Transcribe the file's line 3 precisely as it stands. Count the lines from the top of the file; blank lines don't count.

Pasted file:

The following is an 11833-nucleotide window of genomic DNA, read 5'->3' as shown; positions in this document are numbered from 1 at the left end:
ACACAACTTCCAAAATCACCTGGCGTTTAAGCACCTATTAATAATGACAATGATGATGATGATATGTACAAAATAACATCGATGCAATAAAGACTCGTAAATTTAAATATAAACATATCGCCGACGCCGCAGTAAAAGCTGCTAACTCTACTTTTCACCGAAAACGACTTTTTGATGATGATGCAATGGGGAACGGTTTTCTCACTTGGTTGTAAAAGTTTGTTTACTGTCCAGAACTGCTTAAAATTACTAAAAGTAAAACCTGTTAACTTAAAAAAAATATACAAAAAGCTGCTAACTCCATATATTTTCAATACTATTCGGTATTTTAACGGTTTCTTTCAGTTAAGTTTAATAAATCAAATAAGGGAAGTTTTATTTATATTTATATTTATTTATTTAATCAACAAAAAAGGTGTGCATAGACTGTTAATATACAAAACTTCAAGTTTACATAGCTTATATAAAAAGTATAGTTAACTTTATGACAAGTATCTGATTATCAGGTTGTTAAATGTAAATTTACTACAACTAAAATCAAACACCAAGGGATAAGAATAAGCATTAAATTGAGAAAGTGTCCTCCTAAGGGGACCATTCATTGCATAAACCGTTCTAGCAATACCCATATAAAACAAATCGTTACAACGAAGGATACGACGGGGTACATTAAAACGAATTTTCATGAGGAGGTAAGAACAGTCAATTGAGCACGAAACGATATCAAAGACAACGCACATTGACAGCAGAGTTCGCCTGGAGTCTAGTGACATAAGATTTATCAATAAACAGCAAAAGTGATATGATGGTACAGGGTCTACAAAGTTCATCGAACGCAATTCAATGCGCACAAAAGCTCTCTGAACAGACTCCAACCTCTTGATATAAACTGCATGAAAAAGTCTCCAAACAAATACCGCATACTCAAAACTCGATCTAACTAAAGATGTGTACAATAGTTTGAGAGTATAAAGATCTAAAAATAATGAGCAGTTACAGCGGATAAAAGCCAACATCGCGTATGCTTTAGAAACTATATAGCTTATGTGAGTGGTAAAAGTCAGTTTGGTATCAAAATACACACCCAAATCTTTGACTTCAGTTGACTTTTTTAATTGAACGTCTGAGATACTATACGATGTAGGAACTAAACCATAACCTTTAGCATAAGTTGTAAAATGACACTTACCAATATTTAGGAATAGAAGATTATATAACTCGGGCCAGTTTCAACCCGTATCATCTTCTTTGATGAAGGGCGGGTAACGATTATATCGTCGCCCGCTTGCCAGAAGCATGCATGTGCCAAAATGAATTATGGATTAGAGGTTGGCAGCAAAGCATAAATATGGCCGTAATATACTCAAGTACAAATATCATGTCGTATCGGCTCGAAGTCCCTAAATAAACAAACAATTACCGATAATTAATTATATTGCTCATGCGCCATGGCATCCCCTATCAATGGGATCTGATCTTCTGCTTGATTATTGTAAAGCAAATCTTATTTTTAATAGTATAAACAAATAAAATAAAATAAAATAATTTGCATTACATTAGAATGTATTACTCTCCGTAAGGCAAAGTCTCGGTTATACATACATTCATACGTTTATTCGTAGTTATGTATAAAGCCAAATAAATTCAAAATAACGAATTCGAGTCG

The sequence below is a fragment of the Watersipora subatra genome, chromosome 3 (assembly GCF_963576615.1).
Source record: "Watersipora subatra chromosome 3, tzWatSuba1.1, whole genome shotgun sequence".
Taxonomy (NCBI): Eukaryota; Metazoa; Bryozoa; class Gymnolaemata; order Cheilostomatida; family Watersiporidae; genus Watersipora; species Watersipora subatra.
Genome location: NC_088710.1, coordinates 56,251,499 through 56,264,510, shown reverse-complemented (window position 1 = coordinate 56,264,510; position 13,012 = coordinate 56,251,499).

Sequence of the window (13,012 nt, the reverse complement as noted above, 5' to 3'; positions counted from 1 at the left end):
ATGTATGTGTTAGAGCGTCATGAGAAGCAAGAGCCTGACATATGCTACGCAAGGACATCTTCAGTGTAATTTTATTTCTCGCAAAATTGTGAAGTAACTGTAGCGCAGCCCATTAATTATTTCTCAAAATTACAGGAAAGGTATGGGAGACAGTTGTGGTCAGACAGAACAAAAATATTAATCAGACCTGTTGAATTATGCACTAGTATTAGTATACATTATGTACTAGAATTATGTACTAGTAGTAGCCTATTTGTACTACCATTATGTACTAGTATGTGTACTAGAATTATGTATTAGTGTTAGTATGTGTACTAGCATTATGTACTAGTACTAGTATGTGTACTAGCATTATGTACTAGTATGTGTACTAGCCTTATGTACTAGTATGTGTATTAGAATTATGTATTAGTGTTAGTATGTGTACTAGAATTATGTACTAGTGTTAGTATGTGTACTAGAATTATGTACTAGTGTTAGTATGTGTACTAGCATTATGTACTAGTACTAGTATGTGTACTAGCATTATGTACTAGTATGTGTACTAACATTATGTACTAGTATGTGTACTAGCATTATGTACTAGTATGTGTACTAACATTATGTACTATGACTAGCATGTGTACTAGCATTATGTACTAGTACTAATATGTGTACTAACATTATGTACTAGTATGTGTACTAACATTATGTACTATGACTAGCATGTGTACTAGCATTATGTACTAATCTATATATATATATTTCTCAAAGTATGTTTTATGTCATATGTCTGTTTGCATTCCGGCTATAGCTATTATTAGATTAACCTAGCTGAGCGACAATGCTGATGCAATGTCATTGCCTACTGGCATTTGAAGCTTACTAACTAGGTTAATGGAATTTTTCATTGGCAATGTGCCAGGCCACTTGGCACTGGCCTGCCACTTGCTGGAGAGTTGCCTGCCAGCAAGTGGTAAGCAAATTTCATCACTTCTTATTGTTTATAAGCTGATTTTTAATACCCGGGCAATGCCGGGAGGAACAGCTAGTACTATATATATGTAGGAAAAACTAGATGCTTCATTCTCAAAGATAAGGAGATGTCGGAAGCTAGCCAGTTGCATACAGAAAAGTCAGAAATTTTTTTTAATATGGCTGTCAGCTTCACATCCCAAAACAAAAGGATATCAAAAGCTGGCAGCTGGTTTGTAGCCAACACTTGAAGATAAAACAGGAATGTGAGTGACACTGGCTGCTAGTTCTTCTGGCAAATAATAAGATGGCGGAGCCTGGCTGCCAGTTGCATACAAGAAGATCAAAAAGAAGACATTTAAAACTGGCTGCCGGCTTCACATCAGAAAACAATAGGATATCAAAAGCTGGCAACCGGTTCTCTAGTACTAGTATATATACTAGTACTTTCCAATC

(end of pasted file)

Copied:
The sequence below is a fragment of the Watersipora subatra genome, chromosome 3 (assembly GCF_963576615.1).